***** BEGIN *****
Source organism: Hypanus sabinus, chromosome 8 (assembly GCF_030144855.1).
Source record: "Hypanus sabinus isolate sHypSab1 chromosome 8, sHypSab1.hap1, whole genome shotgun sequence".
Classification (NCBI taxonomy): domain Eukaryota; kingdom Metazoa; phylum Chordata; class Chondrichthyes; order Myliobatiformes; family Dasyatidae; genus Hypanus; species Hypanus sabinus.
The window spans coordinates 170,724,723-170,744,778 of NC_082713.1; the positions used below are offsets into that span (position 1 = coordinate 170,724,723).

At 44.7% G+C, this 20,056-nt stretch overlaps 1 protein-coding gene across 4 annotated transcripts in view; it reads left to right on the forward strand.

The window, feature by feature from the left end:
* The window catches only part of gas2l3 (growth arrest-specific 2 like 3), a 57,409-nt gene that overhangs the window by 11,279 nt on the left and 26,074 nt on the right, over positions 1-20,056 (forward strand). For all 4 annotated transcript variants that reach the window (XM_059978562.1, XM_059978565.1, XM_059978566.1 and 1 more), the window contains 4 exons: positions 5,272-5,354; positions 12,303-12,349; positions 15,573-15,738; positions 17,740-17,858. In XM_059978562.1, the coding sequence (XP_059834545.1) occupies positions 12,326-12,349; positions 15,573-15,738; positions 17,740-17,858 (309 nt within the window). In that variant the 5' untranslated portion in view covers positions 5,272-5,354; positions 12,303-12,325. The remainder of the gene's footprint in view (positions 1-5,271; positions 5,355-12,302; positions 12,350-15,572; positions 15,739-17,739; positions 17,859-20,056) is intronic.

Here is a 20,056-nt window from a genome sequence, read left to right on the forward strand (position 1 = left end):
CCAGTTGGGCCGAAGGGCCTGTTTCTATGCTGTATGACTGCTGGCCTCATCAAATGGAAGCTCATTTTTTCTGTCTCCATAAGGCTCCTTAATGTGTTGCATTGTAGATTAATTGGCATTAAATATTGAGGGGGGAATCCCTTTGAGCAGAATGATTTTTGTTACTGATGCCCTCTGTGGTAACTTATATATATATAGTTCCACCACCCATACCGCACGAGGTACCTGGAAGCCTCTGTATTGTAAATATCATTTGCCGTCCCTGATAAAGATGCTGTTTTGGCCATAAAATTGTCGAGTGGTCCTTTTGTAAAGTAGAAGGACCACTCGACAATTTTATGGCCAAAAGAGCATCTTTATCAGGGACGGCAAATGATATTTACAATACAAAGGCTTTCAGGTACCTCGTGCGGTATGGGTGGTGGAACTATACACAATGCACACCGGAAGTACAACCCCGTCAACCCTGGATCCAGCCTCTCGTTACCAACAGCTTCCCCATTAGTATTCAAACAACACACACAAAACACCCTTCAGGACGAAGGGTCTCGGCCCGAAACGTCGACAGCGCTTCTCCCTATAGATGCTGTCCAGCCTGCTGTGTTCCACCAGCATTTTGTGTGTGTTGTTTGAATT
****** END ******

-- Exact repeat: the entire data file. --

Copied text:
Source organism: Hypanus sabinus, chromosome 8 (assembly GCF_030144855.1).
Source record: "Hypanus sabinus isolate sHypSab1 chromosome 8, sHypSab1.hap1, whole genome shotgun sequence".
Classification (NCBI taxonomy): domain Eukaryota; kingdom Metazoa; phylum Chordata; class Chondrichthyes; order Myliobatiformes; family Dasyatidae; genus Hypanus; species Hypanus sabinus.
The window spans coordinates 170,724,723-170,744,778 of NC_082713.1; the positions used below are offsets into that span (position 1 = coordinate 170,724,723).

At 44.7% G+C, this 20,056-nt stretch overlaps 1 protein-coding gene across 4 annotated transcripts in view; it reads left to right on the forward strand.

The window, feature by feature from the left end:
* The window catches only part of gas2l3 (growth arrest-specific 2 like 3), a 57,409-nt gene that overhangs the window by 11,279 nt on the left and 26,074 nt on the right, over positions 1-20,056 (forward strand). For all 4 annotated transcript variants that reach the window (XM_059978562.1, XM_059978565.1, XM_059978566.1 and 1 more), the window contains 4 exons: positions 5,272-5,354; positions 12,303-12,349; positions 15,573-15,738; positions 17,740-17,858. In XM_059978562.1, the coding sequence (XP_059834545.1) occupies positions 12,326-12,349; positions 15,573-15,738; positions 17,740-17,858 (309 nt within the window). In that variant the 5' untranslated portion in view covers positions 5,272-5,354; positions 12,303-12,325. The remainder of the gene's footprint in view (positions 1-5,271; positions 5,355-12,302; positions 12,350-15,572; positions 15,739-17,739; positions 17,859-20,056) is intronic.

Here is a 20,056-nt window from a genome sequence, read left to right on the forward strand (position 1 = left end):
CCAGTTGGGCCGAAGGGCCTGTTTCTATGCTGTATGACTGCTGGCCTCATCAAATGGAAGCTCATTTTTTCTGTCTCCATAAGGCTCCTTAATGTGTTGCATTGTAGATTAATTGGCATTAAATATTGAGGGGGGAATCCCTTTGAGCAGAATGATTTTTGTTACTGATGCCCTCTGTGGTAACTTATATATATATAGTTCCACCACCCATACCGCACGAGGTACCTGGAAGCCTCTGTATTGTAAATATCATTTGCCGTCCCTGATAAAGATGCTGTTTTGGCCATAAAATTGTCGAGTGGTCCTTTTGTAAAGTAGAAGGACCACTCGACAATTTTATGGCCAAAAGAGCATCTTTATCAGGGACGGCAAATGATATTTACAATACAAAGGCTTTCAGGTACCTCGTGCGGTATGGGTGGTGGAACTATACACAATGCACACCGGAAGTACAACCCCGTCAACCCTGGATCCAGCCTCTCGTTACCAACAGCTTCCCCATTAGTATTCAAACAACACACACAAAACACCCTTCAGGACGAAGGGTCTCGGCCCGAAACGTCGACAGCGCTTCTCCCTATAGATGCTGTCCAGCCTGCTGTGTTCCACCAGCATTTTGTGTGTGTTGTTTGAATT